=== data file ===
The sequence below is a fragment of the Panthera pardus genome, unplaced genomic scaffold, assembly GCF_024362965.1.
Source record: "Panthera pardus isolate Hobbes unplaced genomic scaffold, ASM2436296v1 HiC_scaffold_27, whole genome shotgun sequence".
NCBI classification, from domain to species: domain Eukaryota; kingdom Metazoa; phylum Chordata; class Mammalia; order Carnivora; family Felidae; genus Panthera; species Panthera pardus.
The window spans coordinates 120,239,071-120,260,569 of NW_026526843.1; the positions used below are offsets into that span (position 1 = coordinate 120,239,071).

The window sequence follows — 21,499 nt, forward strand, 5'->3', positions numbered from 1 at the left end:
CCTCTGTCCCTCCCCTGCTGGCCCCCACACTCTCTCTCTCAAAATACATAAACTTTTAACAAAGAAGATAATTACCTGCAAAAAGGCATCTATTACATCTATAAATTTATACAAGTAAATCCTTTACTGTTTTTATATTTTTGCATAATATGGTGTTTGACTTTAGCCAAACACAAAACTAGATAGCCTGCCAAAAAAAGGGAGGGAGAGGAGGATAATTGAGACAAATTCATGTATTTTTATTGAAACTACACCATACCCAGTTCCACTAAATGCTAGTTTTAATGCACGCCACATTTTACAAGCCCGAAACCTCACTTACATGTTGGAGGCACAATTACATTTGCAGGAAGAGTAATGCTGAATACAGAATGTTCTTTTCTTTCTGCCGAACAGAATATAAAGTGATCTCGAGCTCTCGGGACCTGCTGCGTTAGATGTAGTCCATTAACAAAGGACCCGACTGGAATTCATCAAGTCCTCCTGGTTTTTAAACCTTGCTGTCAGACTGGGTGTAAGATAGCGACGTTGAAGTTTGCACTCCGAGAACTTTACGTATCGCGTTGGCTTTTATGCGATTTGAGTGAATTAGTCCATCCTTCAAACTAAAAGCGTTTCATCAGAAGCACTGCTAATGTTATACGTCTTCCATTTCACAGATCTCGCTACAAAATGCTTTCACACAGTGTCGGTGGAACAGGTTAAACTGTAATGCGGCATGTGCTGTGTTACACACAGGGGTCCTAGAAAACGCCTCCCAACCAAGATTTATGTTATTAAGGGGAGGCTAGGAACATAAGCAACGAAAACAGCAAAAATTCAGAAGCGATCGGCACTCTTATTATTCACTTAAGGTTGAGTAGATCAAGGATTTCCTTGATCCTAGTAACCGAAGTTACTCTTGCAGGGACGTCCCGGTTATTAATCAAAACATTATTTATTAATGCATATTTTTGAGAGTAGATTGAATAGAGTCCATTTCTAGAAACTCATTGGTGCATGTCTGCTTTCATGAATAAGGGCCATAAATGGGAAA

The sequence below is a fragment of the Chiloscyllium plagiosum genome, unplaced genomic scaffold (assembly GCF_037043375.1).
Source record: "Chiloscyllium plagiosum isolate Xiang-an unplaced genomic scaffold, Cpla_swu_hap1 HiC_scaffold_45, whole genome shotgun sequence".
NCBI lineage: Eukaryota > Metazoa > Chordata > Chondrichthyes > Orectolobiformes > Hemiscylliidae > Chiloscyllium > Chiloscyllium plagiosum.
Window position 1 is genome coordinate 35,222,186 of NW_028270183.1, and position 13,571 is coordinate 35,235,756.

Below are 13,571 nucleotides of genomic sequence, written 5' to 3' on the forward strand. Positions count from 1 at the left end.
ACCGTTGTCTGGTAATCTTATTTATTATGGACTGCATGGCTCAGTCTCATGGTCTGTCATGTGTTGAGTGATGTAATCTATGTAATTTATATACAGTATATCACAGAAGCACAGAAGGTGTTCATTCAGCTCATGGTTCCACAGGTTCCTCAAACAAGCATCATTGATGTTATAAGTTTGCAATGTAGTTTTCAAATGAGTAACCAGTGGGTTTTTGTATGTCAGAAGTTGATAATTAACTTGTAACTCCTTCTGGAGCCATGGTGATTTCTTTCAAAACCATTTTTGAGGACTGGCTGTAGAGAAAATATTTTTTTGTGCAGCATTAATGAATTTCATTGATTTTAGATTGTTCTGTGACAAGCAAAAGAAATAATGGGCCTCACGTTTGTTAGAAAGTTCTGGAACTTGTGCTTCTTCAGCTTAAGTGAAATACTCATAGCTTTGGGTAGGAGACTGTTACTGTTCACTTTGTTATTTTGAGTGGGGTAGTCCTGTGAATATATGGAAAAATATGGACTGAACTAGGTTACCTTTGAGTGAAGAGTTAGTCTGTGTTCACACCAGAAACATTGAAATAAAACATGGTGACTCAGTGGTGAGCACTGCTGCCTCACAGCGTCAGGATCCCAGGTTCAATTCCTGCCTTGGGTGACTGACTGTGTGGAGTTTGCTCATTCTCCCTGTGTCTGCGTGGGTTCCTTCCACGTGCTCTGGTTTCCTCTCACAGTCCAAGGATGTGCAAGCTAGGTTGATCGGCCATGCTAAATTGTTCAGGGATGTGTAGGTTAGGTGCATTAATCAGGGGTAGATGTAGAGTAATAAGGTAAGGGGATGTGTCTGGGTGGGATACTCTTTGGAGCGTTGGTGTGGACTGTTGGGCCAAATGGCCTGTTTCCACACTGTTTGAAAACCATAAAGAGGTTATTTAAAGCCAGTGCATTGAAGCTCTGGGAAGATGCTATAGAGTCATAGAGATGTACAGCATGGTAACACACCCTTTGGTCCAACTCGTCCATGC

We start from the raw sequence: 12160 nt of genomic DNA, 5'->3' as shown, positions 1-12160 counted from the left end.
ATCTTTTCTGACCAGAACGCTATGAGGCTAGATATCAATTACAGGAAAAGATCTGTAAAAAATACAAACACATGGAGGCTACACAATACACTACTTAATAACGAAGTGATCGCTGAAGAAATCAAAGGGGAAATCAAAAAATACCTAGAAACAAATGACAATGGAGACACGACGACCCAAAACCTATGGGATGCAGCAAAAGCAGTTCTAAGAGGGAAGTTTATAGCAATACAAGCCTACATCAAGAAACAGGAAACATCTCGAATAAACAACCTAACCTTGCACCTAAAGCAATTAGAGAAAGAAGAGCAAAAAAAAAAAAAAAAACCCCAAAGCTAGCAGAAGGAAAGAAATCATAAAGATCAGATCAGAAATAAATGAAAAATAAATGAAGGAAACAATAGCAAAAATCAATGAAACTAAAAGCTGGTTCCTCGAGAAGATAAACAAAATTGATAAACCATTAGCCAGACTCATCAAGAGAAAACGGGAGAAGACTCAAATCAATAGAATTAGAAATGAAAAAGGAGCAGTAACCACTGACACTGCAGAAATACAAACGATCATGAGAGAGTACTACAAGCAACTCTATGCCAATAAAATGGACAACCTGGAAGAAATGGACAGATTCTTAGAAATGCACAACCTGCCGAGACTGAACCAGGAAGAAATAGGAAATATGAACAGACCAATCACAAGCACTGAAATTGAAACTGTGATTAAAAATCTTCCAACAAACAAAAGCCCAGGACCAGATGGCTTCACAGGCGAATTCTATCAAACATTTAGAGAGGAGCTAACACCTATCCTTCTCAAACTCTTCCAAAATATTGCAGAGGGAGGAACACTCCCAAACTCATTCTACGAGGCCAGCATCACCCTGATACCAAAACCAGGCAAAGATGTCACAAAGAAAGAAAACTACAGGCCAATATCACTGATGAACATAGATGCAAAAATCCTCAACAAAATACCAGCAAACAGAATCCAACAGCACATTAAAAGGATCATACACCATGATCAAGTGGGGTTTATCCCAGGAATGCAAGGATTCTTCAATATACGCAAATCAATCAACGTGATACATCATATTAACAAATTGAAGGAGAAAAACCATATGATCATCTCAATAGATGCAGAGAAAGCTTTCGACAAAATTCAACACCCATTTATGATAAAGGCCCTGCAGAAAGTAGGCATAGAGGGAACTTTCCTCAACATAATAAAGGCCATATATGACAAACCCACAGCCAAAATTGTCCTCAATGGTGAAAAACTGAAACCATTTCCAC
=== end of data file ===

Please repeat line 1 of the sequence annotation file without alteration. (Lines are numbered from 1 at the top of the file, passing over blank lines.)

The sequence below is a fragment of the Panthera pardus genome, unplaced genomic scaffold, assembly GCF_024362965.1.